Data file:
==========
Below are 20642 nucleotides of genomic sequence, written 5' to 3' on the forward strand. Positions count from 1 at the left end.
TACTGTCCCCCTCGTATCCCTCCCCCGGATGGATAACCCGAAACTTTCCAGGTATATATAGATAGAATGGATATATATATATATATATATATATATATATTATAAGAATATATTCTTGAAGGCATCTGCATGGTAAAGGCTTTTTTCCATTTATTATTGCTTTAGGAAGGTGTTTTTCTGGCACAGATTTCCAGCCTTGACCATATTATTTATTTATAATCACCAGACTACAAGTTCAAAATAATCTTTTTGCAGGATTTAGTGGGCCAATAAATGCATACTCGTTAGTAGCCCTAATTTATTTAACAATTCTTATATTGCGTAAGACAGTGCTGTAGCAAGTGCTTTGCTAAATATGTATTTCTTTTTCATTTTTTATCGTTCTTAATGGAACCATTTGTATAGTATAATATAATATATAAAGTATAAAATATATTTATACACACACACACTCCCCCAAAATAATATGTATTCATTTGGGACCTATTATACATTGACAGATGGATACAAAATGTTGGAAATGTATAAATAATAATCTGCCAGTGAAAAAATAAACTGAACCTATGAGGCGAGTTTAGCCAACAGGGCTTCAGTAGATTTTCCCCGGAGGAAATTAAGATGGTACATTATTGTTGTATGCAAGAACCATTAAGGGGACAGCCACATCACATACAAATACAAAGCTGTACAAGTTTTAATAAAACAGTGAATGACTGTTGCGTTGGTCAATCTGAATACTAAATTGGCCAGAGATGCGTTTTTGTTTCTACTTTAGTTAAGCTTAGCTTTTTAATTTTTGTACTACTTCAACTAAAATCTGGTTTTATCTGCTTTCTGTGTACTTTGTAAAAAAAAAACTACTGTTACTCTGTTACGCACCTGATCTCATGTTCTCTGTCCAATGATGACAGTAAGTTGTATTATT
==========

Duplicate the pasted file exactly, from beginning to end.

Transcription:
Below are 20642 nucleotides of genomic sequence, written 5' to 3' on the forward strand. Positions count from 1 at the left end.
TACTGTCCCCCTCGTATCCCTCCCCCGGATGGATAACCCGAAACTTTCCAGGTATATATAGATAGAATGGATATATATATATATATATATATATATATATTATAAGAATATATTCTTGAAGGCATCTGCATGGTAAAGGCTTTTTTCCATTTATTATTGCTTTAGGAAGGTGTTTTTCTGGCACAGATTTCCAGCCTTGACCATATTATTTATTTATAATCACCAGACTACAAGTTCAAAATAATCTTTTTGCAGGATTTAGTGGGCCAATAAATGCATACTCGTTAGTAGCCCTAATTTATTTAACAATTCTTATATTGCGTAAGACAGTGCTGTAGCAAGTGCTTTGCTAAATATGTATTTCTTTTTCATTTTTTATCGTTCTTAATGGAACCATTTGTATAGTATAATATAATATATAAAGTATAAAATATATTTATACACACACACACTCCCCCAAAATAATATGTATTCATTTGGGACCTATTATACATTGACAGATGGATACAAAATGTTGGAAATGTATAAATAATAATCTGCCAGTGAAAAAATAAACTGAACCTATGAGGCGAGTTTAGCCAACAGGGCTTCAGTAGATTTTCCCCGGAGGAAATTAAGATGGTACATTATTGTTGTATGCAAGAACCATTAAGGGGACAGCCACATCACATACAAATACAAAGCTGTACAAGTTTTAATAAAACAGTGAATGACTGTTGCGTTGGTCAATCTGAATACTAAATTGGCCAGAGATGCGTTTTTGTTTCTACTTTAGTTAAGCTTAGCTTTTTAATTTTTGTACTACTTCAACTAAAATCTGGTTTTATCTGCTTTCTGTGTACTTTGTAAAAAAAAAACTACTGTTACTCTGTTACGCACCTGATCTCATGTTCTCTGTCCAATGATGACAGTAAGTTGTATTATT